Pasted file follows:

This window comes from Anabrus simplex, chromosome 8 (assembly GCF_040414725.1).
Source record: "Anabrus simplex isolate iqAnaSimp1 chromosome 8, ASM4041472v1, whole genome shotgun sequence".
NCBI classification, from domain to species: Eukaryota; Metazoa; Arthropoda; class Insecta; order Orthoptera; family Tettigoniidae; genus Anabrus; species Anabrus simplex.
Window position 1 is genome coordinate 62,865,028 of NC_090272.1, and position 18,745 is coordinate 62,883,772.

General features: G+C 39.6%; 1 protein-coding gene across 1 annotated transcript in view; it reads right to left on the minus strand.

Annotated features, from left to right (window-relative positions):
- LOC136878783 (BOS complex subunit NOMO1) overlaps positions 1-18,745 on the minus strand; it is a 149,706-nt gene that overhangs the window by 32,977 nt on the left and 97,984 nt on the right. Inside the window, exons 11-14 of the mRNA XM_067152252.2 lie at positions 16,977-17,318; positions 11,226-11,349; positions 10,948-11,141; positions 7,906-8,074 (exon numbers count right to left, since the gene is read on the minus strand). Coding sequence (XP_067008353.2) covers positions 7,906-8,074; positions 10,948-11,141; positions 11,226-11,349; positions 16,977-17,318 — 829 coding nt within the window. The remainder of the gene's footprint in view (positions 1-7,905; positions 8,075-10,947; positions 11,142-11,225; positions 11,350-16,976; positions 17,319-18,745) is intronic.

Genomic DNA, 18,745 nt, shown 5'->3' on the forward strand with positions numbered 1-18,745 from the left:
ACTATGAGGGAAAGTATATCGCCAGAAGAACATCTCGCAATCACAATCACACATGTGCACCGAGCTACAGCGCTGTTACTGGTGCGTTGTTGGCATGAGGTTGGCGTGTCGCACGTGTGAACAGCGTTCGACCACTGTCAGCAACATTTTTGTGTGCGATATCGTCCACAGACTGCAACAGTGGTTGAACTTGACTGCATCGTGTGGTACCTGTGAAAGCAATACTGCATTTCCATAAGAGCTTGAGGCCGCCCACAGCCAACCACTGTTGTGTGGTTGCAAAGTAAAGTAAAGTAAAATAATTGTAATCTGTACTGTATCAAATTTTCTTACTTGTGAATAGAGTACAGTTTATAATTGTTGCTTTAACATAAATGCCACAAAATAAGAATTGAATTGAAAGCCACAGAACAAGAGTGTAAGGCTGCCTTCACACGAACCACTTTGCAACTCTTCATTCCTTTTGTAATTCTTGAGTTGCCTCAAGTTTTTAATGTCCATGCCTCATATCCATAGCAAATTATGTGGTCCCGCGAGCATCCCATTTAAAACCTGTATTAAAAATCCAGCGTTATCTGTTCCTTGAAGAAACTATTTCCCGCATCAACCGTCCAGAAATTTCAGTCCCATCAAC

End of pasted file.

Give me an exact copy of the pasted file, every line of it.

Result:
This window comes from Anabrus simplex, chromosome 8 (assembly GCF_040414725.1).
Source record: "Anabrus simplex isolate iqAnaSimp1 chromosome 8, ASM4041472v1, whole genome shotgun sequence".
NCBI classification, from domain to species: Eukaryota; Metazoa; Arthropoda; class Insecta; order Orthoptera; family Tettigoniidae; genus Anabrus; species Anabrus simplex.
Window position 1 is genome coordinate 62,865,028 of NC_090272.1, and position 18,745 is coordinate 62,883,772.

General features: G+C 39.6%; 1 protein-coding gene across 1 annotated transcript in view; it reads right to left on the minus strand.

Annotated features, from left to right (window-relative positions):
- LOC136878783 (BOS complex subunit NOMO1) overlaps positions 1-18,745 on the minus strand; it is a 149,706-nt gene that overhangs the window by 32,977 nt on the left and 97,984 nt on the right. Inside the window, exons 11-14 of the mRNA XM_067152252.2 lie at positions 16,977-17,318; positions 11,226-11,349; positions 10,948-11,141; positions 7,906-8,074 (exon numbers count right to left, since the gene is read on the minus strand). Coding sequence (XP_067008353.2) covers positions 7,906-8,074; positions 10,948-11,141; positions 11,226-11,349; positions 16,977-17,318 — 829 coding nt within the window. The remainder of the gene's footprint in view (positions 1-7,905; positions 8,075-10,947; positions 11,142-11,225; positions 11,350-16,976; positions 17,319-18,745) is intronic.

Genomic DNA, 18,745 nt, shown 5'->3' on the forward strand with positions numbered 1-18,745 from the left:
ACTATGAGGGAAAGTATATCGCCAGAAGAACATCTCGCAATCACAATCACACATGTGCACCGAGCTACAGCGCTGTTACTGGTGCGTTGTTGGCATGAGGTTGGCGTGTCGCACGTGTGAACAGCGTTCGACCACTGTCAGCAACATTTTTGTGTGCGATATCGTCCACAGACTGCAACAGTGGTTGAACTTGACTGCATCGTGTGGTACCTGTGAAAGCAATACTGCATTTCCATAAGAGCTTGAGGCCGCCCACAGCCAACCACTGTTGTGTGGTTGCAAAGTAAAGTAAAGTAAAATAATTGTAATCTGTACTGTATCAAATTTTCTTACTTGTGAATAGAGTACAGTTTATAATTGTTGCTTTAACATAAATGCCACAAAATAAGAATTGAATTGAAAGCCACAGAACAAGAGTGTAAGGCTGCCTTCACACGAACCACTTTGCAACTCTTCATTCCTTTTGTAATTCTTGAGTTGCCTCAAGTTTTTAATGTCCATGCCTCATATCCATAGCAAATTATGTGGTCCCGCGAGCATCCCATTTAAAACCTGTATTAAAAATCCAGCGTTATCTGTTCCTTGAAGAAACTATTTCCCGCATCAACCGTCCAGAAATTTCAGTCCCATCAAC